Review: Noël Coward’s Private Lives at Cambridge Arts Theatre
Getting the chance to see Nigel Havers, one of my very favourite actors (please BBC, repeat Don’t Wait Up), and Patricia Hodge - whom I have enjoyed watching in the wonderful new version of All Creatures Great and Small - perform together on stage was just too good to miss.
Having also recently attended the fascinating Noël Coward exhibition at London’s Guildhall Art Gallery, it felt like the perfect time to take in one of the celebrated writer’s best known comedies.
In the play, Elyot (Havers) and Amanda (Hodge), who were previously married, find themselves, in Act One, on honeymoon with their new partners in the same French hotel and with adjoining balconies. The set perfectly recreates the irresistible glamour and opulent splendour of the 1930s, as do the gorgeous costumes.
Havers, suaveness and charm personified, as ever, perfectly encapsulates the slightly older, delightfully rogue-ish man, who can also it transpires be very obstinate, on honeymoon with his younger, wide-eyed and apparently innocent bride, while the effortlessly elegant Hodge is fun to watch as the classy yet quite cynical Amanda, who playfully interacts with her younger and seemingly rather strait-laced husband.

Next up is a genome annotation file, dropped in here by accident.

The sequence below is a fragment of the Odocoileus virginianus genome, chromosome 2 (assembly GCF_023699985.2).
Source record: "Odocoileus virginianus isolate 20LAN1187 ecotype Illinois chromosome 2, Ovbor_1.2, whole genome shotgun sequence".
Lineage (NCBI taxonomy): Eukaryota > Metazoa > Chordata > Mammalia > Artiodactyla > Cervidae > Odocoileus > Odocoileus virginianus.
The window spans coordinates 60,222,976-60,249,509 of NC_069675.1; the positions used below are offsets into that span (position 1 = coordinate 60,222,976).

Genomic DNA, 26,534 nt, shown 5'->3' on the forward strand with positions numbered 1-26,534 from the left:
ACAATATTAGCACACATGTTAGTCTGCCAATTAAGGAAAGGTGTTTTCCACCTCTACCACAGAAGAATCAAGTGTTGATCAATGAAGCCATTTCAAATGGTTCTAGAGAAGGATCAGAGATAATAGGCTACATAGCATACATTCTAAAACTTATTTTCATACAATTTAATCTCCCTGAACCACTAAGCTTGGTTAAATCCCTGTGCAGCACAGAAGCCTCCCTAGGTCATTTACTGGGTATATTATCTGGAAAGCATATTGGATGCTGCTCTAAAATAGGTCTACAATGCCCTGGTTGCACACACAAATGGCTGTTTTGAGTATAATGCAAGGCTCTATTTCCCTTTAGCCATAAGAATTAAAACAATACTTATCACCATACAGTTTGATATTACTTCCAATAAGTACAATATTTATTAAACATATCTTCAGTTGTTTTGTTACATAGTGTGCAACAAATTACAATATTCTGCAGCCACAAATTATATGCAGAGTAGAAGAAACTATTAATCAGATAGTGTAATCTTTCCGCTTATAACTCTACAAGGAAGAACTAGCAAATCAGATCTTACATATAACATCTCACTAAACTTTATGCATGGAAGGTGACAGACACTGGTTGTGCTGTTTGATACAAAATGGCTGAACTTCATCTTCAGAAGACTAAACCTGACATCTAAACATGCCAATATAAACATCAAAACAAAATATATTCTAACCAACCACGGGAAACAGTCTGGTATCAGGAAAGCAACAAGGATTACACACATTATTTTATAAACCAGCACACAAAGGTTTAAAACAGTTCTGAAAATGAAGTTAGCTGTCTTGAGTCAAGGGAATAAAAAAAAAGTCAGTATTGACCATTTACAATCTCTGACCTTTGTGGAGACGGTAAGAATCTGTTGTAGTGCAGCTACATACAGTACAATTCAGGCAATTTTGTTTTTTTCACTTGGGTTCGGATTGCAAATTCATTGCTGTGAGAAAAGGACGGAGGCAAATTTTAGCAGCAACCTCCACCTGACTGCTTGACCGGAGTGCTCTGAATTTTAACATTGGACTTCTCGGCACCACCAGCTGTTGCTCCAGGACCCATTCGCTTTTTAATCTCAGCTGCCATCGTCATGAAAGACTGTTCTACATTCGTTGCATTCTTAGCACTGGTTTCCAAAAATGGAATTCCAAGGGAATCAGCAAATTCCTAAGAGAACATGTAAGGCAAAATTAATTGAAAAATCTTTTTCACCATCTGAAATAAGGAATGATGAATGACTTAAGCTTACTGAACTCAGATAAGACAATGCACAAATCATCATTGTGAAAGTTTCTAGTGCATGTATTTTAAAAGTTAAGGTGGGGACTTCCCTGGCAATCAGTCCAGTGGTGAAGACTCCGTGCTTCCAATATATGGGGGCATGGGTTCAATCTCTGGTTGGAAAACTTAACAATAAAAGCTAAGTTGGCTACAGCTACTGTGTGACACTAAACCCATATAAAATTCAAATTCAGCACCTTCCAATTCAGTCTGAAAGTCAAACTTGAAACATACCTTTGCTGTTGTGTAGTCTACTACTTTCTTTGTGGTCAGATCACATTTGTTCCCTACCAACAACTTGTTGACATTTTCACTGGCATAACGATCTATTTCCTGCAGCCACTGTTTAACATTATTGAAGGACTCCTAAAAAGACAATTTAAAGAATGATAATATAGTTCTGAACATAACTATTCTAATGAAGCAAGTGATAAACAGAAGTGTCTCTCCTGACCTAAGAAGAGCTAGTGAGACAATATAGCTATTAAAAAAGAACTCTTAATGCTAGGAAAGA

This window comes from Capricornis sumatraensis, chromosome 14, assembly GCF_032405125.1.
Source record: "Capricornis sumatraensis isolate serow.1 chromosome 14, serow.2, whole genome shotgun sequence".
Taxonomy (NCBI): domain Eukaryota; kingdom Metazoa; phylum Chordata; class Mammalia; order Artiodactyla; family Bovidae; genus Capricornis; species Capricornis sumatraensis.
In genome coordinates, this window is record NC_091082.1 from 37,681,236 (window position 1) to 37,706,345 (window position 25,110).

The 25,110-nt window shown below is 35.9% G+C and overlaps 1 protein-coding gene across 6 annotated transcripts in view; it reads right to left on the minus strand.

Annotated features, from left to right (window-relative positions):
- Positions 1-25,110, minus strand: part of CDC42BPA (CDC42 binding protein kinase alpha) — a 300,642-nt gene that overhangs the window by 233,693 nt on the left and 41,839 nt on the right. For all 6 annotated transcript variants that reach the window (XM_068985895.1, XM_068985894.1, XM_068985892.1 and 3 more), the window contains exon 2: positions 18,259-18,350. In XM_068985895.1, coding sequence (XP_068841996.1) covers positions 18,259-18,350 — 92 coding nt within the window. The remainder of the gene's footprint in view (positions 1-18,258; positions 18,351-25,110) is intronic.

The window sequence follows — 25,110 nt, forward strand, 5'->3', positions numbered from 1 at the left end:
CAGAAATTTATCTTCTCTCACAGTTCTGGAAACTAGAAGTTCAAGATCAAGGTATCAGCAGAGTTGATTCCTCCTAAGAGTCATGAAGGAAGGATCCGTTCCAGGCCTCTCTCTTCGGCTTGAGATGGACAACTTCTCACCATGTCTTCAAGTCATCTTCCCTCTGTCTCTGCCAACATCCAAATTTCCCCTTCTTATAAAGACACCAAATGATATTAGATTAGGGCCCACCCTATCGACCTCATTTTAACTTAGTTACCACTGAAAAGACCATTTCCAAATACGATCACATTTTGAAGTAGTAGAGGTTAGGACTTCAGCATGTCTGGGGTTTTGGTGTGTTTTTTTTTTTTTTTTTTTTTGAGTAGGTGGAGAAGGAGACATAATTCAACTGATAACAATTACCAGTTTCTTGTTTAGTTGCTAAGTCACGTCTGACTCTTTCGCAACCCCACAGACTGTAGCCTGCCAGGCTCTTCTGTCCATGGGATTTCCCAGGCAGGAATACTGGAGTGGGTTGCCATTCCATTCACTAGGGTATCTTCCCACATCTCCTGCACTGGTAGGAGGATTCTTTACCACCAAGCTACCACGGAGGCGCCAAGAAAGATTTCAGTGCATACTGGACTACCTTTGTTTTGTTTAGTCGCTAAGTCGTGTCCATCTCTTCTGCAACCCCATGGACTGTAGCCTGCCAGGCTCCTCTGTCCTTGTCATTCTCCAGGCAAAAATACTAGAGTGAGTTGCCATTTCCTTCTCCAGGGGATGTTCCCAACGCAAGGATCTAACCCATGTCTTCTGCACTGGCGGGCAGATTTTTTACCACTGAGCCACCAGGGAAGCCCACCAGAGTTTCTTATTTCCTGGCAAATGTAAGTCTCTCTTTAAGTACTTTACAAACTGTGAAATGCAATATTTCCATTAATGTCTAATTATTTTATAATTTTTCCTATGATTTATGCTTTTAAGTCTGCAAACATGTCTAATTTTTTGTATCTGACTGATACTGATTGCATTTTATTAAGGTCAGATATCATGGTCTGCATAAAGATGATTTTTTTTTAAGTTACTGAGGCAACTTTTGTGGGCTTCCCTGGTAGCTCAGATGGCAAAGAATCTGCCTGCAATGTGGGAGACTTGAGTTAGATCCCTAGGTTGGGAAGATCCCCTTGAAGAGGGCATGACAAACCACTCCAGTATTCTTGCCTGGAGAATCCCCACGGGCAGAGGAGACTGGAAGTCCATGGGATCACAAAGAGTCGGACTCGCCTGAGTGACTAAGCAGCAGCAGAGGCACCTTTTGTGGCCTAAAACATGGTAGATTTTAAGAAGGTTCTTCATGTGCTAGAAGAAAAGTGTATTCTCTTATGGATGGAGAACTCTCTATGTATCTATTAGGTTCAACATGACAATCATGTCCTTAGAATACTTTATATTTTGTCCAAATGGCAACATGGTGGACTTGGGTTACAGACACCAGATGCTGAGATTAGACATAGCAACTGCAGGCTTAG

Natalie Walter and Dugald Bruce-Lockhart skillfully portray the respective new spouses, Sibyl and Victor, as the first act builds to an emotional climax.
As the curtain was raised at the start of Act Two, there was murmuring among the audience who I think were quite taken aback - as was I - by the stunning recreation and attention to detail of Amanda's Parisian Art Deco flat.
The interplay between Havers and Hodge throughout the scene was enjoyable and quite the rollercoaster ride as the pair moved from one extreme to the other, through well-scripted dialogue, dancing, singing, and even explosive acts of violence.
There were moments towards the end of the act where I felt the proceedings started to drag a little, but then something dramatic would happen to keep the energy level up.
Sibyl and Victor - and the character of the maid Louise (Aïcha Kossoko) - were included in Act Three as events were brought to a satisfying conclusion - the threatened bout of fisticuffs to defend Amanda’s honour between ‘cad’ Elyot and ‘boring’ Victor being a particular highlight.
Indeed, there were definitely some real laugh-out-loud moments throughout the play, although perhaps not quite as many as I had been expecting. That said, this was still a great night at the theatre and it was a privilege to witness two of the country’s finest and most respected actors ably supported by the rest of the talented cast.
Private Lives runs until Saturday (November 27). For more information, go to cambridgeartstheatre.com.